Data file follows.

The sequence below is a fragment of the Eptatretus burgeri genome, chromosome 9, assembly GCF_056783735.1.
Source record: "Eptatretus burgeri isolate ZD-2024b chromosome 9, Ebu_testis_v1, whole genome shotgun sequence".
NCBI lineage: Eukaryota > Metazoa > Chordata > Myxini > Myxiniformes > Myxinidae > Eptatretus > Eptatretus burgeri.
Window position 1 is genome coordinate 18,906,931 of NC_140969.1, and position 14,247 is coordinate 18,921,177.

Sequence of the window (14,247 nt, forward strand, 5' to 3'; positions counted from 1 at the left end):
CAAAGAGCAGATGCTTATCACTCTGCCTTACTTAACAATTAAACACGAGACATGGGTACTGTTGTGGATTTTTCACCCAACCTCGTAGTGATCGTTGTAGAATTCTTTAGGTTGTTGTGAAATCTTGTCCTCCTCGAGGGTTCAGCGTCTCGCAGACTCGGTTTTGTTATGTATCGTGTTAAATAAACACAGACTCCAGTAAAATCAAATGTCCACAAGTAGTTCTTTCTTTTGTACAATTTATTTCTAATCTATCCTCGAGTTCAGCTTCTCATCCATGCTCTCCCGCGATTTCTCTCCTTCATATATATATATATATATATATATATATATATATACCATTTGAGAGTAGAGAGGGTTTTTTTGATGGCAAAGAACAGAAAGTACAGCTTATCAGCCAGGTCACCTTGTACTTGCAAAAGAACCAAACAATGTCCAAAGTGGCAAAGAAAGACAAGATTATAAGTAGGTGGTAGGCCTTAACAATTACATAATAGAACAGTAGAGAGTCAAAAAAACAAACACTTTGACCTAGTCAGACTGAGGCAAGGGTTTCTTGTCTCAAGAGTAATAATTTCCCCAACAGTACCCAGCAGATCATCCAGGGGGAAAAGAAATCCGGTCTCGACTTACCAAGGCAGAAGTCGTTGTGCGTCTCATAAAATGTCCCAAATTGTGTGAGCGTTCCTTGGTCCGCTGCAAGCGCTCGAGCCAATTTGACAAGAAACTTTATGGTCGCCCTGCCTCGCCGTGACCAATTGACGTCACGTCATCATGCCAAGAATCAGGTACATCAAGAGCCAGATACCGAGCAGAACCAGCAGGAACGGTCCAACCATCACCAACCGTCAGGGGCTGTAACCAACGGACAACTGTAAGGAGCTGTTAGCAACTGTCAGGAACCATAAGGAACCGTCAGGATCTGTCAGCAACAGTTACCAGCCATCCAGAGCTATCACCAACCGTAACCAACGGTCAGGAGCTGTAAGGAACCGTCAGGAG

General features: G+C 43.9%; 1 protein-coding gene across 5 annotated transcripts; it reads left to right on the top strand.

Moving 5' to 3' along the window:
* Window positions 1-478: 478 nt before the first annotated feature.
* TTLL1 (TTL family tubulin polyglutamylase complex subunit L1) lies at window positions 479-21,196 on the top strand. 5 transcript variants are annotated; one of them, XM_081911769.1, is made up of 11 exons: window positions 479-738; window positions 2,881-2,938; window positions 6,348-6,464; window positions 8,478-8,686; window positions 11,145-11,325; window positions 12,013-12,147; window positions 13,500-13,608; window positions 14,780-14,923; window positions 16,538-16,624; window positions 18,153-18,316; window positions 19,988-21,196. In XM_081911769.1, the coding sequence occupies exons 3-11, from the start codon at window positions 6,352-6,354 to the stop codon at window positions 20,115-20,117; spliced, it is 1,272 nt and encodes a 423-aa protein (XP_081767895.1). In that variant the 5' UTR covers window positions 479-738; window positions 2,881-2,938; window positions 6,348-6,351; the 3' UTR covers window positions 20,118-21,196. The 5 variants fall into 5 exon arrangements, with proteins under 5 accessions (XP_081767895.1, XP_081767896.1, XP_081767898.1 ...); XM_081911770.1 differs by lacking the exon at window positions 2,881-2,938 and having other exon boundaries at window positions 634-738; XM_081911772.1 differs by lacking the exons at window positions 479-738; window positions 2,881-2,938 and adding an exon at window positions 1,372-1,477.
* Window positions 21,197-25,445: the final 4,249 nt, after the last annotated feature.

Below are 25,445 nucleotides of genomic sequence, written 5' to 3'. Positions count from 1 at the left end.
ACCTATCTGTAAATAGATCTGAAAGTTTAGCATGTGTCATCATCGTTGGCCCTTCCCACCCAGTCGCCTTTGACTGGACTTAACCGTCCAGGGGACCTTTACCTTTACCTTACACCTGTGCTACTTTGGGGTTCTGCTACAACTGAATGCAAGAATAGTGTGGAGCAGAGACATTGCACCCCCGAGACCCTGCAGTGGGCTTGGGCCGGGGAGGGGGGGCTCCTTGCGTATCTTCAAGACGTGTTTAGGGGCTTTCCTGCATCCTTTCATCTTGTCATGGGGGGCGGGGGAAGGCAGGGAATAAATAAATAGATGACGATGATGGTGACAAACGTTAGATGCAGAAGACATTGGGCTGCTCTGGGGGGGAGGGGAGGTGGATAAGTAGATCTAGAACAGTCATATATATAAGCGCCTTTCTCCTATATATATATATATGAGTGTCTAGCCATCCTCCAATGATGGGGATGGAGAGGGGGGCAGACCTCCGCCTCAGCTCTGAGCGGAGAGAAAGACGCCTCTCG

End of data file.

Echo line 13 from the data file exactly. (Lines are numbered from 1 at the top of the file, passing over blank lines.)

ACCTATCTGTAAATAGATCTGAAAGTTTAGCATGTGTCATCATCGTTGGCCCTTCCCACCCAGTCGCCTTTGACTGGACTTAACCGTCCAGGGGACCTTTACCTTTACCTTACACCTGTGCTACTTTGGGGTTCTGCTACAACTGAATGCAAGAATAGTGTGGAGCAGAGACATTGCACCCCCGAGACCCTGCAGTGGGCTTGGGCCGGGGAGGGGGGGCTCCTTGCGTATCTTCAAGACGTGTTTAGGGGCTTTCCTGCATCCTTTCATCTTGTCATGGGGGGCGGGGGAAGGCAGGGAATAAATAAATAGATGACGATGATGGTGACAAACGTTAGATGCAGAAGACATTGGGCTGCTCTGGGGGGGAGGGGAGGTGGATAAGTAGATCTAGAACAGTCATATATATAAGCGCCTTTCTCCTATATATATATATATGAGTGTCTAGCCATCCTCCAATGATGGGGATGGAGAGGGGGGCAGACCTCCGCCTCAGCTCTGAGCGGAGAGAAAGACGCCTCTCG